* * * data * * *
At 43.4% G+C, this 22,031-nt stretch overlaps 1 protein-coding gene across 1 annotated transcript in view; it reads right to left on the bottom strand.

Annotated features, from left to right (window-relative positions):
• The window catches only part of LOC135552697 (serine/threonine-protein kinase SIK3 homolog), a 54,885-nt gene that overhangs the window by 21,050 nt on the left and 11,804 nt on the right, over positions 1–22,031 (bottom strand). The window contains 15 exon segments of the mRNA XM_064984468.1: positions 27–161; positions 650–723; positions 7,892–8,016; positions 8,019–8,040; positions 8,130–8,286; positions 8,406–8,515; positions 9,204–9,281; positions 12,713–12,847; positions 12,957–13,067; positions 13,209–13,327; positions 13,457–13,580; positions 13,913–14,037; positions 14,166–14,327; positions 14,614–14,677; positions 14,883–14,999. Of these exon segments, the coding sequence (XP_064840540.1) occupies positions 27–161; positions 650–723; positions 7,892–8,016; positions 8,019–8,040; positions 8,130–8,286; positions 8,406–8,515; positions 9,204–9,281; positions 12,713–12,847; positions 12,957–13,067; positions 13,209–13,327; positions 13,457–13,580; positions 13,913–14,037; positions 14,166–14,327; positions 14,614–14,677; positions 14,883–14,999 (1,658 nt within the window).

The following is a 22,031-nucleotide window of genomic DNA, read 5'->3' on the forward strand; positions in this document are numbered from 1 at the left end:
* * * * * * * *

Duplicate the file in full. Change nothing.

At 43.4% G+C, this 22,031-nt stretch overlaps 1 protein-coding gene across 1 annotated transcript in view; it reads right to left on the bottom strand.

Annotated features, from left to right (window-relative positions):
• The window catches only part of LOC135552697 (serine/threonine-protein kinase SIK3 homolog), a 54,885-nt gene that overhangs the window by 21,050 nt on the left and 11,804 nt on the right, over positions 1–22,031 (bottom strand). The window contains 15 exon segments of the mRNA XM_064984468.1: positions 27–161; positions 650–723; positions 7,892–8,016; positions 8,019–8,040; positions 8,130–8,286; positions 8,406–8,515; positions 9,204–9,281; positions 12,713–12,847; positions 12,957–13,067; positions 13,209–13,327; positions 13,457–13,580; positions 13,913–14,037; positions 14,166–14,327; positions 14,614–14,677; positions 14,883–14,999. Of these exon segments, the coding sequence (XP_064840540.1) occupies positions 27–161; positions 650–723; positions 7,892–8,016; positions 8,019–8,040; positions 8,130–8,286; positions 8,406–8,515; positions 9,204–9,281; positions 12,713–12,847; positions 12,957–13,067; positions 13,209–13,327; positions 13,457–13,580; positions 13,913–14,037; positions 14,166–14,327; positions 14,614–14,677; positions 14,883–14,999 (1,658 nt within the window).

The following is a 22,031-nucleotide window of genomic DNA, read 5'->3' on the forward strand; positions in this document are numbered from 1 at the left end: